James Anderson, JR, PFC
|Birthplace:||Los Angeles, CA, USA|
|Death:||Died in Quang Tri, Vietnam|
|Cause of death:||KIA|
|Occupation:||3rd Marine Regiment, 3rd Marine Division|
|Managed by:||Private User|
Historical records matching James Anderson, JR, PFC
About James Anderson, JR, PFC
Private First Class James Anderson, Jr (January 22, 1947 - February 28, 1967) was a United States Marine who posthumously received the Medal of Honor for heroism while serving in Vietnam in February 1967. When his Medal of Honor was awarded on August 21, 1968, he became the first African-American U.S. Marine recipient of the Medal of Honor.
Anderson was born on January 22, 1947, in Los Angeles, California. After graduating from senior high school, he attended Los Angeles Harbor Junior College for a year and a half.
Private Anderson left college to enlist in the United States Marine Corps on February 17, 1966 and received recruit training with the 1st Recruit Training Battalion, Marine Corps Recruit Depot, San Diego, California. He was promoted to private first class upon graduation from recruit training in August 1966. He then transferred to Camp Pendleton, California where he received further training with the 2nd Battalion, 2nd Infantry Training Regiment.
In December 1966, Private Anderson arrived in the Republic of Vietnam, where he served as a rifleman with Company F, 2nd Battalion, 3rd Marines, 3rd Marine Division in Quang Tri Province. On February 28, 1967 he was mortally wounded.
A complete list of his medals and decorations includes: the Medal of Honor, the Purple Heart, the National Defense Service Medal, the Vietnam Service Medal with one bronze star, the Vietnamese Military Merit Medal, the Vietnamese Gallantry Cross with Palm, and the Republic of Vietnam Campaign Medal.
Medal of Honor citation
The President of the United States takes pride in presenting the MEDAL OF HONOR posthumously to
PRIVATE FIRST CLASS JAMES ANDERSON, JR.
UNITED STATES MARINE CORPS
for service as set forth in the following CITATION:
For conspicuous gallantry and intrepidity at the risk of his life above and beyond the call of duty as a rifleman, Second Platoon, Company F, Second Battalion, Third Marines, Third Marine Division, in Vietnam on 28 February 1967. Company F was advancing in dense jungle northwest of Cam Lo in an effort to extract a heavily besieged reconnaissance patrol. Private First Class Anderson's platoon was the lead element and had advanced only about 200 meters when they were brought under extremely intense enemy small arms and automatic weapons fire. The platoon reacted swiftly, getting on line as best they could in the thick terrain, and began returning fire. Private First Class Anderson found himself tightly bunched together with the other members of the platoon only 20 meters from the enemy positions. As the fire fight continued several of the men were wounded by the deadly enemy assault. Suddenly, an enemy grenade landed in the midst of the Marines and rolled alongside Private First Class Anderson's head. Unhesitatingly and with complete disregard for his own personal safety, he reached out, grasped the grenade, pulled it to his chest and curled around it as it went off. Although several Marines received shrapnel from the grenade, his body absorbed the major force of the explosion. In this singularly heroic act, Private First Class Anderson saved his comrades from serious injury and possible death. His personal heroism, extraordinary valor, and inspirational supreme self-sacrifice reflected great credit upon himself and the Marine Corps and upheld the highest traditions of the United States Naval Service. He gallantly gave his life for his country.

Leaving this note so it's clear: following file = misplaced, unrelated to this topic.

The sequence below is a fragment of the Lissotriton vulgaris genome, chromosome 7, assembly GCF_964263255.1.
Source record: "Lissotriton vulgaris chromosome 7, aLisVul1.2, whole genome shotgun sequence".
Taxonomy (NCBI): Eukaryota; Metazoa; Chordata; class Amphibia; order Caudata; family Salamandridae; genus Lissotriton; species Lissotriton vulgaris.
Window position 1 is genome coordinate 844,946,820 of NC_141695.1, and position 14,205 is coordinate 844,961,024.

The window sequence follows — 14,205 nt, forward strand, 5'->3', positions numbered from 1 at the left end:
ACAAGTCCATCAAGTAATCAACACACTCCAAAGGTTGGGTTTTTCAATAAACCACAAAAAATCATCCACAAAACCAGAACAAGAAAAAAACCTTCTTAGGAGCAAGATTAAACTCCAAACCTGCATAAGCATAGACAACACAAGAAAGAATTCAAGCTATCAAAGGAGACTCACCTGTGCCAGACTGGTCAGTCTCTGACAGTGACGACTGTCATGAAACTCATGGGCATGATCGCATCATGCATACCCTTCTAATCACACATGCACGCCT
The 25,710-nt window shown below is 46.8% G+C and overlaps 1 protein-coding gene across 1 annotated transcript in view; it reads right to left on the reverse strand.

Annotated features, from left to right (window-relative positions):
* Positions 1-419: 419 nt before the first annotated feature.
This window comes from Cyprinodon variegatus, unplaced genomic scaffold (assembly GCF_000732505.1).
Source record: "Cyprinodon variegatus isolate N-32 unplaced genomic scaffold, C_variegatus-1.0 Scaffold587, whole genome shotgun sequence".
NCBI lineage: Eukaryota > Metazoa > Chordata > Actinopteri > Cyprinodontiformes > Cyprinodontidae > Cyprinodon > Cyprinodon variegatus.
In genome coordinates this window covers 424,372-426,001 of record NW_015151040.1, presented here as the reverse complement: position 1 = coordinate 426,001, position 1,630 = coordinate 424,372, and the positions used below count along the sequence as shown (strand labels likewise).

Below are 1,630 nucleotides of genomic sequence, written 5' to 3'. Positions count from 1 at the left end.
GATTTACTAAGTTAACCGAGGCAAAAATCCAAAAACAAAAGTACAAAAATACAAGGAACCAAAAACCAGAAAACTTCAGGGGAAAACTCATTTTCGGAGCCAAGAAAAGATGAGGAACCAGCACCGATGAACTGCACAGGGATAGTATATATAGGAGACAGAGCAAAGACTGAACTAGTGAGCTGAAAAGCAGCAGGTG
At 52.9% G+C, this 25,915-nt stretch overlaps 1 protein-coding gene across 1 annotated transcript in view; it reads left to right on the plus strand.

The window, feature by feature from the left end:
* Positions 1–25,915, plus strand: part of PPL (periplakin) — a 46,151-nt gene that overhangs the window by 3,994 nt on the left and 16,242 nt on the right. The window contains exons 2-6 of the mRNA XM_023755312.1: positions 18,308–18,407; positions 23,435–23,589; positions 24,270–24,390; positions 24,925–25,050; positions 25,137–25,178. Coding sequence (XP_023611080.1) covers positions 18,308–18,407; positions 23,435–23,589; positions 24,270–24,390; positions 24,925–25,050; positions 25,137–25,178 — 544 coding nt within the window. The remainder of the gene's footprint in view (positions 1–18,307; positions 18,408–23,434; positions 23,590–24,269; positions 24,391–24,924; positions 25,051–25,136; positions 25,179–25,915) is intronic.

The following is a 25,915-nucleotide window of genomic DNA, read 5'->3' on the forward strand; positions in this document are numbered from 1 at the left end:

/S/ LYNDON B. JOHNSON
The United States Navy prepositioning ship, USNS PFC James Anderson, Jr. (T-AK 3002) is named in honor of Medal of Honor recipient James Anderson, Jr.
The name James Anderson, Jr. is inscribed on the Vietnam Veterans Memorial ("The Wall") on Panel 15E - Row 112,.
James Anderson, Jr. Memorial Park in Carson, California, at the corner of Wilmington and University. was named after James Anderson, Jr